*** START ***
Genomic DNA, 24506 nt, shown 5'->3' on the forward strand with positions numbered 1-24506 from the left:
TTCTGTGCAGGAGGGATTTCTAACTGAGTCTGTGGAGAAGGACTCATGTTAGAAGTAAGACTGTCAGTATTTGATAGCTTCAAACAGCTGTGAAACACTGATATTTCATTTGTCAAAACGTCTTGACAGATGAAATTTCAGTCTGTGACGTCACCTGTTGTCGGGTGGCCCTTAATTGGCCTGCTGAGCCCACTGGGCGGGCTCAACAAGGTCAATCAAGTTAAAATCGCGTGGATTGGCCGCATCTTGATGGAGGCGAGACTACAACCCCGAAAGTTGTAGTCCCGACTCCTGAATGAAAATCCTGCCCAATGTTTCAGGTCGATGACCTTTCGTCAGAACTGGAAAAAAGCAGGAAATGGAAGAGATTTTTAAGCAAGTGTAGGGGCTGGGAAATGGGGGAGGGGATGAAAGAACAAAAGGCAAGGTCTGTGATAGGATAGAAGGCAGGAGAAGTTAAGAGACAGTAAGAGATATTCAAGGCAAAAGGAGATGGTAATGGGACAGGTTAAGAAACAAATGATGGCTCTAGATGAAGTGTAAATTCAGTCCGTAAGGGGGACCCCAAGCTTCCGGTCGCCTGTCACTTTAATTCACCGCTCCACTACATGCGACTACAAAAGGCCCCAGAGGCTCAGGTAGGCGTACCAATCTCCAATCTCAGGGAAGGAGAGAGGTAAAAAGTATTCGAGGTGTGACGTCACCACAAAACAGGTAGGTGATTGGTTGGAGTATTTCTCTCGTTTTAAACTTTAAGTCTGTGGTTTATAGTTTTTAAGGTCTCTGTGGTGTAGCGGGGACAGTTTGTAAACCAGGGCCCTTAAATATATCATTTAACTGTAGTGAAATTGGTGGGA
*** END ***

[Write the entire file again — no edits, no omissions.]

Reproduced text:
Genomic DNA, 24506 nt, shown 5'->3' on the forward strand with positions numbered 1-24506 from the left:
TTCTGTGCAGGAGGGATTTCTAACTGAGTCTGTGGAGAAGGACTCATGTTAGAAGTAAGACTGTCAGTATTTGATAGCTTCAAACAGCTGTGAAACACTGATATTTCATTTGTCAAAACGTCTTGACAGATGAAATTTCAGTCTGTGACGTCACCTGTTGTCGGGTGGCCCTTAATTGGCCTGCTGAGCCCACTGGGCGGGCTCAACAAGGTCAATCAAGTTAAAATCGCGTGGATTGGCCGCATCTTGATGGAGGCGAGACTACAACCCCGAAAGTTGTAGTCCCGACTCCTGAATGAAAATCCTGCCCAATGTTTCAGGTCGATGACCTTTCGTCAGAACTGGAAAAAAGCAGGAAATGGAAGAGATTTTTAAGCAAGTGTAGGGGCTGGGAAATGGGGGAGGGGATGAAAGAACAAAAGGCAAGGTCTGTGATAGGATAGAAGGCAGGAGAAGTTAAGAGACAGTAAGAGATATTCAAGGCAAAAGGAGATGGTAATGGGACAGGTTAAGAAACAAATGATGGCTCTAGATGAAGTGTAAATTCAGTCCGTAAGGGGGACCCCAAGCTTCCGGTCGCCTGTCACTTTAATTCACCGCTCCACTACATGCGACTACAAAAGGCCCCAGAGGCTCAGGTAGGCGTACCAATCTCCAATCTCAGGGAAGGAGAGAGGTAAAAAGTATTCGAGGTGTGACGTCACCACAAAACAGGTAGGTGATTGGTTGGAGTATTTCTCTCGTTTTAAACTTTAAGTCTGTGGTTTATAGTTTTTAAGGTCTCTGTGGTGTAGCGGGGACAGTTTGTAAACCAGGGCCCTTAAATATATCATTTAACTGTAGTGAAATTGGTGGGA